Defence White Paper: Why Australia Will Opt for Japanese-built Submarines
With the release of its much-delayed defence white paper, the government has laid out its stall on matters of defence and security. It entails a commitment to increase spending to the magical 2% of GDP, a troop expansion of the Australian Defence Force and a strong focus on the Navy.
At the heart of the paper is the decision to acquire a fleet of 12 long-range submarines at a potential overall cost of A$150 billion.
The new fleet is needed, the paper says, because Australia will be required to project naval power further from home in a regional security environment increasingly shaped by China’s growing military weight. This basic position appeared in both the 2009 and 2013 defence white papers under Labor.
What this white paper is silent on, however, is where these submarines will be acquired.
The subs debate
By some accounts, former prime minister Tony Abbott had locked in a decision to buy submarines from Japan. This unravelled in response to the first challenge to Abbott’s leadership in February 2015. In an effort to shore up partyroom support, he committed to a nebulous “competitive evaluation process”.
This opened the door to bids from submarine-makers from around the world. It also enabled the government to try to get at least some aspects of the construction process based in Australia.
The Turnbull government has maintained the same public message. Lobbying has become intense and increasingly public, with the politics of the purchase now part of the various parties’ sales pitch. European manufacturers are openly claiming that one of the advantages in buying boats from Germany is that Australia won’t inflame relations with China as, by implication, buying boats from Japan would.
Japan’s pitch similarly emphasises the politics. Not only does it say its subs have the closest operational fit to what Australia wants from the vessels, but the purchase would strengthen the bilateral relationship and be good for the broader US-centred regional security arrangements.
Debate in Australia has turned on the purchase’s economic impact and the extent to which it could lead the country into an alliance-type relationship with Japan. By binding itself to Japan, so the argument goes, Australia runs the risk of being dragged into fights it might otherwise have avoided.
Clearly, buying submarines involves a great deal more than buying a Camry, and not only because of the cost. There is a need to develop a kind of technical intimacy with which defence types are always uneasy.
However, those who argue that the J-option will tie Australia into a quasi-alliance with Japan are wrong. In this case, the technological link will follow a strategic choice that has long been made. The submarine decision will flow from Australia having committed itself to an extremely close long-term strategic relationship with Japan – not the other way around.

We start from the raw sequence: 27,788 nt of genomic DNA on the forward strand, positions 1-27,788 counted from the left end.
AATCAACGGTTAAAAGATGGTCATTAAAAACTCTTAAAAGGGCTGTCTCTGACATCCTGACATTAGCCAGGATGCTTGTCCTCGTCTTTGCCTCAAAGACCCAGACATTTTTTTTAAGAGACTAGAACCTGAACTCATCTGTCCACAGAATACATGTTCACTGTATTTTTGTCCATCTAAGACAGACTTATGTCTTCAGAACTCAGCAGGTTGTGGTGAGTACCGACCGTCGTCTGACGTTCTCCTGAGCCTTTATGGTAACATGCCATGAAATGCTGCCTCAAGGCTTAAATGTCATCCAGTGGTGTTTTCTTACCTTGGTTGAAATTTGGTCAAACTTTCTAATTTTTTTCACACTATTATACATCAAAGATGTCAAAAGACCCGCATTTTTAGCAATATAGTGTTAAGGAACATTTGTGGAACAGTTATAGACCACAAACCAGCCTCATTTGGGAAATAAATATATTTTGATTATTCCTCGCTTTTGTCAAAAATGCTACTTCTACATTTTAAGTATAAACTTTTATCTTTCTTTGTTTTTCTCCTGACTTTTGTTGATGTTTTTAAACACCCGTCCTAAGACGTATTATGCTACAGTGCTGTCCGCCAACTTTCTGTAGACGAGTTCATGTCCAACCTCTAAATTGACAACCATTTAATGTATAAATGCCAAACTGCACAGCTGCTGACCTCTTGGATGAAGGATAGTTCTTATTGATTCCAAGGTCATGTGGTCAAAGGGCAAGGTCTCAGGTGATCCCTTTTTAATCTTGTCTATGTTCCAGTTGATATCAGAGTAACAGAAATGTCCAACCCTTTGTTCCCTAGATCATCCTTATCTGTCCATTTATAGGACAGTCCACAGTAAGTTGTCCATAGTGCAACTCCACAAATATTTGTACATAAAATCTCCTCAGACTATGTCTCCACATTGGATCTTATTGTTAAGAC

A deepening relationship
For the better part of a decade, strategic policymakers in Japan and Australia have developed a remarkably tight set of relations. The ties between the two are now publicly acknowledged as both countries’ most important after the US.
In 2007 Japan and Australia inked a security declaration that laid out the foundation for a series of agreements relating to intelligence sharing, cross-servicing arrangements and defence technology transfer. Australia is also strongly supportive of the controversial security and defence policy reforms that the Abe government has been pursuing to allow it to do more with its defence forces abroad.
Australia is so keen on Japan and supportive of these reforms primarily because it is profoundly invested in the indefinite perpetuation of the strategic status quo that has prevailed in East Asia since the late 1970s. This is an arrangement that is centred on US military predominance.
The problem is that China’s scale, wealth and ambition mean that things will have to change for the underlying status quo to remain viable.
The most important adjustment that has to occur is for Japan to take on a military and political weight that matches its economic size. Australia knows that Japan has to be able to do more and that the two countries equally have to be able to act together, and in alignment with the US, if the underlying setting in the region is to be sustained in the face of China’s rise. Hence the rapid move to become one another’s best friends in the region.
This is a big strategic decision by Australia. It has bipartisan support but is unexplained by politicians on either side of politics. It is also the reason the J-option will prevail, whatever fig leaves the government tries to put on the “competitive evaluation process”.
Professor Nick Bisley is a member of the AIIA National Executive, the Editor-in-Chief of the AIIA’s Australian Journal of International Affairs and Executive Director of La Trobe Asia at La Trobe University. This article originally appeared on The Conversation on 25 February. It is republished with permission.
Published February 25, 2016